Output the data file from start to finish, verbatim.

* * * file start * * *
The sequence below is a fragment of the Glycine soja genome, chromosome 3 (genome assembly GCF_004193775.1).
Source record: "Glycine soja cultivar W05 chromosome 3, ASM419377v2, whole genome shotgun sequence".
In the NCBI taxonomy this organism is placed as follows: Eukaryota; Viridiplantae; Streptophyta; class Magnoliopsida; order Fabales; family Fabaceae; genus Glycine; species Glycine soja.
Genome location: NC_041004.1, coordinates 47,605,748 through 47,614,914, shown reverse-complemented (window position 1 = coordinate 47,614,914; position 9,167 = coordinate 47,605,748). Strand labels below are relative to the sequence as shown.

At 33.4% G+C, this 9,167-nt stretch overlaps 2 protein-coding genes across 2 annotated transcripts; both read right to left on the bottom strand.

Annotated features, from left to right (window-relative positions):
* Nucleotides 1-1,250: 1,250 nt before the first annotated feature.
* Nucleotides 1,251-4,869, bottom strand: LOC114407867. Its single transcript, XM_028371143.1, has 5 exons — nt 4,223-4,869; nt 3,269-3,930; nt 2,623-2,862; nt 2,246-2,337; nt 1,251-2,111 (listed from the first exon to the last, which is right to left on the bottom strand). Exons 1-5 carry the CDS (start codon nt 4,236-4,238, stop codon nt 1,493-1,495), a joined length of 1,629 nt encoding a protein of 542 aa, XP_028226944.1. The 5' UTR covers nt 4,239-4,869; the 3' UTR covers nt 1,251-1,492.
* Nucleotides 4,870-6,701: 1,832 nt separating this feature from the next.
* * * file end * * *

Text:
The sequence below is a fragment of the Glycine soja genome, chromosome 3 (genome assembly GCF_004193775.1).
Source record: "Glycine soja cultivar W05 chromosome 3, ASM419377v2, whole genome shotgun sequence".
In the NCBI taxonomy this organism is placed as follows: Eukaryota; Viridiplantae; Streptophyta; class Magnoliopsida; order Fabales; family Fabaceae; genus Glycine; species Glycine soja.
Genome location: NC_041004.1, coordinates 47,605,748 through 47,614,914, shown reverse-complemented (window position 1 = coordinate 47,614,914; position 9,167 = coordinate 47,605,748). Strand labels below are relative to the sequence as shown.

At 33.4% G+C, this 9,167-nt stretch overlaps 2 protein-coding genes across 2 annotated transcripts; both read right to left on the bottom strand.

Annotated features, from left to right (window-relative positions):
* Nucleotides 1-1,250: 1,250 nt before the first annotated feature.
* Nucleotides 1,251-4,869, bottom strand: LOC114407867. Its single transcript, XM_028371143.1, has 5 exons — nt 4,223-4,869; nt 3,269-3,930; nt 2,623-2,862; nt 2,246-2,337; nt 1,251-2,111 (listed from the first exon to the last, which is right to left on the bottom strand). Exons 1-5 carry the CDS (start codon nt 4,236-4,238, stop codon nt 1,493-1,495), a joined length of 1,629 nt encoding a protein of 542 aa, XP_028226944.1. The 5' UTR covers nt 4,239-4,869; the 3' UTR covers nt 1,251-1,492.
* Nucleotides 4,870-6,701: 1,832 nt separating this feature from the next.